I had this conversation with my son last fall, when Donald Trump was just one — albeit the most provocative and colorful — of the Republican presidential candidates:
“You know if there were no immigrants, I wouldn’t be here.”
As he often does as we walk home from school, my 10-year-old was telling me about what happened at recess. Only this time it was not four-square or tag or getting yelled at by the yard duties for running on the blacktop. He was replaying his comeback to a classmate’s comment during a schoolyard debate about Donald Trump.
“Not you,” the other child had told my son. “You’re like third-generation.”
But I knew something about the conversation had gotten beneath his skin. It’s not the first time I’ve talked about Trump with elementary school students. Before Halloween, I was chatting with a group of kids and asked them what costumes they were planning to wear.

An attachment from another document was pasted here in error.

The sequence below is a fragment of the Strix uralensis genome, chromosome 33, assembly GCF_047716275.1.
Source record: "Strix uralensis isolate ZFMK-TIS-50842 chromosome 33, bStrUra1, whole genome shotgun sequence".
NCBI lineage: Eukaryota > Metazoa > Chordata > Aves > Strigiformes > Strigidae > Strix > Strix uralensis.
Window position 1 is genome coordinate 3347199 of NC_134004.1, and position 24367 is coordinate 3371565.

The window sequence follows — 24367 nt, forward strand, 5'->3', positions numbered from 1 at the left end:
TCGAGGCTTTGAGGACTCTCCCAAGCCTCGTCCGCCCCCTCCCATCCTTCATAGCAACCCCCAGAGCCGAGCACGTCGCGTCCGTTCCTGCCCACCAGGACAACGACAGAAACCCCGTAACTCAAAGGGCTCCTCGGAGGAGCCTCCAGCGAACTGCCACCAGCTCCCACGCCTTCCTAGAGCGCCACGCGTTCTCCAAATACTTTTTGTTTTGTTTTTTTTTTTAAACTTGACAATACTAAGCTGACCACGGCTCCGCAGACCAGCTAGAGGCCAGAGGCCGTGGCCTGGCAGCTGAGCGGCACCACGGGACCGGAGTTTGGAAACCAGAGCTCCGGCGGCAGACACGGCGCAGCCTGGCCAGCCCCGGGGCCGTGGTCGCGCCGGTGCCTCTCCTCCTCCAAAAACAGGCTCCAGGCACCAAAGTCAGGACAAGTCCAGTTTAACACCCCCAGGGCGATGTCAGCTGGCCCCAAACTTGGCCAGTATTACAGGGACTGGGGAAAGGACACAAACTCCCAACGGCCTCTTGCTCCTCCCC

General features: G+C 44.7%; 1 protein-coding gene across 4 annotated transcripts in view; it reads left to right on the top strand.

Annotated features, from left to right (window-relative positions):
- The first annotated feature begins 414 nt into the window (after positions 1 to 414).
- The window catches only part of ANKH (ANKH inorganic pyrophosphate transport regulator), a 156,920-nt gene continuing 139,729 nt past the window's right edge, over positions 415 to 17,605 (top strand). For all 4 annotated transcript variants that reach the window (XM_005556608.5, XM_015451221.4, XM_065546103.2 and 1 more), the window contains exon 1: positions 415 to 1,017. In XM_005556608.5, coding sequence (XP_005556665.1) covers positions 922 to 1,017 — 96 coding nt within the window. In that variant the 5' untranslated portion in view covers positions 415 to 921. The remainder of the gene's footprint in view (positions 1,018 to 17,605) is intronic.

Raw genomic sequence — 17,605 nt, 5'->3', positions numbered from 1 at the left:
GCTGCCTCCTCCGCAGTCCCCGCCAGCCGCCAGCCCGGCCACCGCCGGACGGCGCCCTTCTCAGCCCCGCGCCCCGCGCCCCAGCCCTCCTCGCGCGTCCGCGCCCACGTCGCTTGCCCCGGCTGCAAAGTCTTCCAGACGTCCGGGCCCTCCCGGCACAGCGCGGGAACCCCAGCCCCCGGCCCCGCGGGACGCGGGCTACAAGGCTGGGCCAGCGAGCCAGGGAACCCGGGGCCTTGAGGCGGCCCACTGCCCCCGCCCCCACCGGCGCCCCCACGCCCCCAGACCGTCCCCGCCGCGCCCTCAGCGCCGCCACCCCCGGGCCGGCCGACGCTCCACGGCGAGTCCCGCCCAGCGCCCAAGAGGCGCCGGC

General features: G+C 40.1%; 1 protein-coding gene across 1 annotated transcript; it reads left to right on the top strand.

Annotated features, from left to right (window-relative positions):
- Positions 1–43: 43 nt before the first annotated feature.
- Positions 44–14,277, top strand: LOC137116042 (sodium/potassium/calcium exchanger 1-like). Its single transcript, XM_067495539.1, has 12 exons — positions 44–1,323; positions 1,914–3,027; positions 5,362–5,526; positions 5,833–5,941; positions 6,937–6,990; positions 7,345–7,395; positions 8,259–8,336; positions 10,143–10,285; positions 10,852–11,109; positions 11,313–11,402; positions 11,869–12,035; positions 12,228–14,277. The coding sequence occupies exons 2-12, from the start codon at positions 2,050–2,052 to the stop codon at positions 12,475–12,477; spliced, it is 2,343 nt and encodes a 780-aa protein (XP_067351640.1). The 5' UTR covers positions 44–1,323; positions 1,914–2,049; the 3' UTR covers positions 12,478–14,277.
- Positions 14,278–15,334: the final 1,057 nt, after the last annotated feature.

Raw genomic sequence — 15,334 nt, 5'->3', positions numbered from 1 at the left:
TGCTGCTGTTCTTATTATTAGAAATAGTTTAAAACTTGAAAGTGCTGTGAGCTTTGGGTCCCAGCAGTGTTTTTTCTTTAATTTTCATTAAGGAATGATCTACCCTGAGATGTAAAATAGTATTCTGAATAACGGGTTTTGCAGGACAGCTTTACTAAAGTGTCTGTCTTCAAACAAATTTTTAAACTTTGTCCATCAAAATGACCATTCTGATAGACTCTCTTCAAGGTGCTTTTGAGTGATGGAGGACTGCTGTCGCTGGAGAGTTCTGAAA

“Donald Trump!” one boy proclaimed.
“That dude’s racist!” another boy responded.
Fast forward nine months. He is now the GOP nominee and running in a dead heat with Hillary Clinton. This is what’s at stake this election, and my concerns about the kind of damage this man might do as president –not just to people like my family, but to the vast majority of Americans (Blacks, Muslims, women, probably not even the working class white people who are so enamored with him), as well as to the ethos of our nation itself — feel even more real.
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